Dehumanization and the Us vs. Them dichotomy inevitably leads to the arguments and counterarguments between Black Lives Matter proponents and law and order proponents who deny that there’s a problem or the scope of it. Few, if any, are in possession of 100% truth nor are few 100% wrong. They just have an understandable but often less than helpful perspective. Here’s another excerpt from Ikeda’s Harvard Lecture, the second paragraph excerpted is the lead-in to the quote above explaining Shakyamuni’s response:

One of the most important Buddhist concepts, dependent origination holds that all beings and phenomena exist or occur in relation to other beings or phenomena. Everything is linked in an intricate web of causation and connection and nothing–whether in the realm of human affairs or of natural phenomena–can exist or occur solely of its own accord.

. . . .

As I mentioned in discussing encounters between different cultures, not all relationships are amicable. The reality of opposing interests and even hostility must be acknowledged. What can be done to encourage and promote harmonious relations?

In Ikeda’s first quote above, I intentionally left out his second sentence, in which he observes that Shakyamuni’s response is based on the concept of dependent origination. We are all, like it or not, interconnected. We are all human, living on this earth at the same time. When we interact we can choose to find hate others or blame them for our misfortune. Or we can choose a different view. In over 35 years of marriage between myself, a white male, and a black female, we have traveled through most of the 50 states in America, to Canada and to Japan. We can count on the fingers of one hand the times that we have perceived any overt or perceptible discrimination against us by people of any other race. Why? Because we don’t regard others that way AND because we overcame opposition to our marriage from her father.

So, it is enough to kill the will to kill. But it is even better not to hate at all.

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Honest and Trustworthy–Donald or Hillary?

It’s 17 weeks until the U.S. Presidential Election. I have tired of offering political commentary. Those few of you who regularly read this blog will note that there have been far fewer as time has passed over a few years ago. So here’s the deal: Four political posts from now until the election. About one per week. That’s it; no more.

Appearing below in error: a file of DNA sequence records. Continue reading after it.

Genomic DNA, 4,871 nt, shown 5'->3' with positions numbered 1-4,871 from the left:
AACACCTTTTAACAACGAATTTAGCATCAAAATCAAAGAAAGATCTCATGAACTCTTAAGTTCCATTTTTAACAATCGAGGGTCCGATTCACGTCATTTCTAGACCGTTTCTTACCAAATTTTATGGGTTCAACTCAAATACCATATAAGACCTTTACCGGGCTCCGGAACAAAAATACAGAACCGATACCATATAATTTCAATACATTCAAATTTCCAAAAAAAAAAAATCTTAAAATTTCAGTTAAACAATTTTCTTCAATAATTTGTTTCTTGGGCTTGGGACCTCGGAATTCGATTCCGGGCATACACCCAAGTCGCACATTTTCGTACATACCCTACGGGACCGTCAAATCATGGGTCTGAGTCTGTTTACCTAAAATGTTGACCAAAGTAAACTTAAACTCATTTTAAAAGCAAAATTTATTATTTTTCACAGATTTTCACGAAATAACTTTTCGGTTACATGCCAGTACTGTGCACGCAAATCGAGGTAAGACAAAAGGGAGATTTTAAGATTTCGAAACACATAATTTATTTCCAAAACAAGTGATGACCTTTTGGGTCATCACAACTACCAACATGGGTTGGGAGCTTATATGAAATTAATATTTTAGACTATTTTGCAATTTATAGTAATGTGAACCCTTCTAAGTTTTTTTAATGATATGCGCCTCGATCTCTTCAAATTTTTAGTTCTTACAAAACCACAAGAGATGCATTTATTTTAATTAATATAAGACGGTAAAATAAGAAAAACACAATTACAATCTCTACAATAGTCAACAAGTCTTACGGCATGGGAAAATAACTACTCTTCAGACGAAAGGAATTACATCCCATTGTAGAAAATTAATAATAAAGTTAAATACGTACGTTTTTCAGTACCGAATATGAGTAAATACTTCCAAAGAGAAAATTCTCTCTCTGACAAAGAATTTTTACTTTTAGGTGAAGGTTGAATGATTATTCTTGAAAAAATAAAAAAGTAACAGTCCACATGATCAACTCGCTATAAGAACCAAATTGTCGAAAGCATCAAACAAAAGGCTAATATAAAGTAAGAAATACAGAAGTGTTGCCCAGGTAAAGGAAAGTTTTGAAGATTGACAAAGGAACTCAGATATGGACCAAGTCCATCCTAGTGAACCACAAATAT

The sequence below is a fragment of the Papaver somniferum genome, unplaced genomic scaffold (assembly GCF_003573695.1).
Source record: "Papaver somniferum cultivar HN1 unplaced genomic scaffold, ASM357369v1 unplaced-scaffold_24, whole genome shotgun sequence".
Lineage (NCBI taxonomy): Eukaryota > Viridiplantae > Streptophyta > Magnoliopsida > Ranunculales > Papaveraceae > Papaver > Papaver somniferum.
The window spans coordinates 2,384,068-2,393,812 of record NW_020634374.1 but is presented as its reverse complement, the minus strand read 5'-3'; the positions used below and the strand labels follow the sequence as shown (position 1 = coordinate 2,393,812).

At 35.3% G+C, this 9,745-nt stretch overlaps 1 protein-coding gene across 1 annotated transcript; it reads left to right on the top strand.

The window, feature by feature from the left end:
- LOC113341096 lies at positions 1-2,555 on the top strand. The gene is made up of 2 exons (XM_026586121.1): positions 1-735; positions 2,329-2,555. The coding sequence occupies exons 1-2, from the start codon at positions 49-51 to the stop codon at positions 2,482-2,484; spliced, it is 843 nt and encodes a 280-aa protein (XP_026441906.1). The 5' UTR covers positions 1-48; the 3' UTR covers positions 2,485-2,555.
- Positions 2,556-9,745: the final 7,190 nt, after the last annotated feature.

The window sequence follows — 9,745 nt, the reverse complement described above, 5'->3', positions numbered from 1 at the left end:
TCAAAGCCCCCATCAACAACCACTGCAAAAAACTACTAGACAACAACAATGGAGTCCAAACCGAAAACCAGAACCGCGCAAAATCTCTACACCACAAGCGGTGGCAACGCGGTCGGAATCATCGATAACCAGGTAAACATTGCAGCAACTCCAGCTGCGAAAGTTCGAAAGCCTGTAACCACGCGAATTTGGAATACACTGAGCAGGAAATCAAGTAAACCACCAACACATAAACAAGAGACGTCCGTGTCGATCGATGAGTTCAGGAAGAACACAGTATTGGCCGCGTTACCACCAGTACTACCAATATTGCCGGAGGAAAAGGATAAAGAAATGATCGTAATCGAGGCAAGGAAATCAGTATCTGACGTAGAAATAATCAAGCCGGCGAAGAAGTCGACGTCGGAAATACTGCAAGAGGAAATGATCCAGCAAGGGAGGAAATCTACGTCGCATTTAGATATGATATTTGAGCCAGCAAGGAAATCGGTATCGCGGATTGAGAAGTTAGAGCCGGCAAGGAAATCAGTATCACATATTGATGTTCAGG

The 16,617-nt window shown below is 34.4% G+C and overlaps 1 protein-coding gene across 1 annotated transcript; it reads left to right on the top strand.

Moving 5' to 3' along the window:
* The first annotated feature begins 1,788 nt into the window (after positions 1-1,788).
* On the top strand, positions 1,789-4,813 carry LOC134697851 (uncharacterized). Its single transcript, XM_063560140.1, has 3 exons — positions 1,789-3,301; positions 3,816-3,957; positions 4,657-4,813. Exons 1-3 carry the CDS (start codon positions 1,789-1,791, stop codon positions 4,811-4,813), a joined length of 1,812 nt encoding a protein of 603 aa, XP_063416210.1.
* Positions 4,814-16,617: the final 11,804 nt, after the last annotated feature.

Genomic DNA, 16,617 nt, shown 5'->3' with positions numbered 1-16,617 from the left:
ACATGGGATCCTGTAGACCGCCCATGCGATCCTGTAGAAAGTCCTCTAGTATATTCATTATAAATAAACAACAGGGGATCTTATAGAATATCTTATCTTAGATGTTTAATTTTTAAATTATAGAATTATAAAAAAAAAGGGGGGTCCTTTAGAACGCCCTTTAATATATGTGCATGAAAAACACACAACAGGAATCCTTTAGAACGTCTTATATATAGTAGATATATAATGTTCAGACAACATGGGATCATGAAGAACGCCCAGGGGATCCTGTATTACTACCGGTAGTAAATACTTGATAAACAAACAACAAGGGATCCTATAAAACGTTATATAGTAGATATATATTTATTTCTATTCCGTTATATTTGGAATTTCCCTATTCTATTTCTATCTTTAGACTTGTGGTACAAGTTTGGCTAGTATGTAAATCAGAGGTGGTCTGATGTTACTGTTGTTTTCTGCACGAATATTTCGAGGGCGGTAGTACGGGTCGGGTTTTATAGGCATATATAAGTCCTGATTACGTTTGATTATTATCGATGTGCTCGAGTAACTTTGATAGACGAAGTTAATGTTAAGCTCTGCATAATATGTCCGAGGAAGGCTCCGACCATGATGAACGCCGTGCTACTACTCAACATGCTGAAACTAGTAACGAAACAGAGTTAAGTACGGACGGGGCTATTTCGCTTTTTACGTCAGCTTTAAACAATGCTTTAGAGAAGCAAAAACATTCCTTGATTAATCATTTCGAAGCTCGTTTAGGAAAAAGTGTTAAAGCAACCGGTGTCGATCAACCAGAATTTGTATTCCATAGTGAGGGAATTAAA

So, an MSNBC/Wall Street Journal poll says 41% find Donald Trump to be honest and straightforward. Really?!  Hillary just 25%! Well, after FBI Director Comey’s no indictment broadside, looks like he’s in the low end. But let’s look at the  ratings of supposedly factual statements of Donald and Hillary by the nonpartisan group, Politifact.

Politifact found that only 23% of Trump’s statements were true, mostly true or half true. The remaining 77% were mostly false, false or “pants on fire” falsehoods. Basically, he makes stuff up. Like that Rubio’s father had some involvement in JFK’s assassination. He says things and then denies he said them, like calling women “fat pigs.” He calls Hillary crooked. But how many lawsuits has he lost, settled or been involved in regarding deceptive or fraudulent business practices? Way more than Secretary Clinton. He knows little about anything other than how to start businesses with other people’s money and bail when they fail. How can anyone go bankrupt running a casino (four times!) when the house always wins? So he lies and calls other people names. Oh, his “pants on fire” percentage was 20%—one in five of the items that Politifact checked!